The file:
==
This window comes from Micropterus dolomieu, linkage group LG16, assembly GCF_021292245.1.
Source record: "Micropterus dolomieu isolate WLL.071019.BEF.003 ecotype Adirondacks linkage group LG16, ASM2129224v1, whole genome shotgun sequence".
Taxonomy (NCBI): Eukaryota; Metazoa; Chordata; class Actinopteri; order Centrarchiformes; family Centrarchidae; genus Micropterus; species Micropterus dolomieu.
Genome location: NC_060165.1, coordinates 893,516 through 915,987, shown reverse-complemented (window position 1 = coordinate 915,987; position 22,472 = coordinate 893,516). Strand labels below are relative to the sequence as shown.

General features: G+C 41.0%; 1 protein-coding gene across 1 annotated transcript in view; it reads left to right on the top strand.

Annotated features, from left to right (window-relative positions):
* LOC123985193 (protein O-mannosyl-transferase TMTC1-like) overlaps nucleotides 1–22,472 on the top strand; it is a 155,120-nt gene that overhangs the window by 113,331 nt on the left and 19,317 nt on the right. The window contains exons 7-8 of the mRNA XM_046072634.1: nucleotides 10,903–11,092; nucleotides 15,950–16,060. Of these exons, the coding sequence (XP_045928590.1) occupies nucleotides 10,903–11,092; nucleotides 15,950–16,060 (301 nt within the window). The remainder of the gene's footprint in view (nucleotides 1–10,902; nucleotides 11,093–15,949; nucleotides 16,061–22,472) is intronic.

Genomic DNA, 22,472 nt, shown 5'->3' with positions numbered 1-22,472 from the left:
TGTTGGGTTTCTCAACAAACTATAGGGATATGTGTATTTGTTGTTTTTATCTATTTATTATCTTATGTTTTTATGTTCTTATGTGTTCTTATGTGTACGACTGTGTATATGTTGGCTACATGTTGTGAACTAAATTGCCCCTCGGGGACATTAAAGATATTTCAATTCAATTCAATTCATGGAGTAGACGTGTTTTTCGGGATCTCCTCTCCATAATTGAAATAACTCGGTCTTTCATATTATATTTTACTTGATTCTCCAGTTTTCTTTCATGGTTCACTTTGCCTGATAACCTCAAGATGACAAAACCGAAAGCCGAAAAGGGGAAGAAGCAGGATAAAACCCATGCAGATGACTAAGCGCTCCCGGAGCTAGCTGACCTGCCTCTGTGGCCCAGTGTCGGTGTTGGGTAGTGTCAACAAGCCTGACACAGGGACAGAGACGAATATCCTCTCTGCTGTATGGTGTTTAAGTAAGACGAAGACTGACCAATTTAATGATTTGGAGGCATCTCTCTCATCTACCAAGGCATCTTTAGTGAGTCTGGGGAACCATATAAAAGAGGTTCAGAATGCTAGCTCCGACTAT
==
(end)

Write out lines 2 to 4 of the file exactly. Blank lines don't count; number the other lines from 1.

Source record: "Micropterus dolomieu isolate WLL.071019.BEF.003 ecotype Adirondacks linkage group LG16, ASM2129224v1, whole genome shotgun sequence".
Taxonomy (NCBI): Eukaryota; Metazoa; Chordata; class Actinopteri; order Centrarchiformes; family Centrarchidae; genus Micropterus; species Micropterus dolomieu.
Genome location: NC_060165.1, coordinates 893,516 through 915,987, shown reverse-complemented (window position 1 = coordinate 915,987; position 22,472 = coordinate 893,516). Strand labels below are relative to the sequence as shown.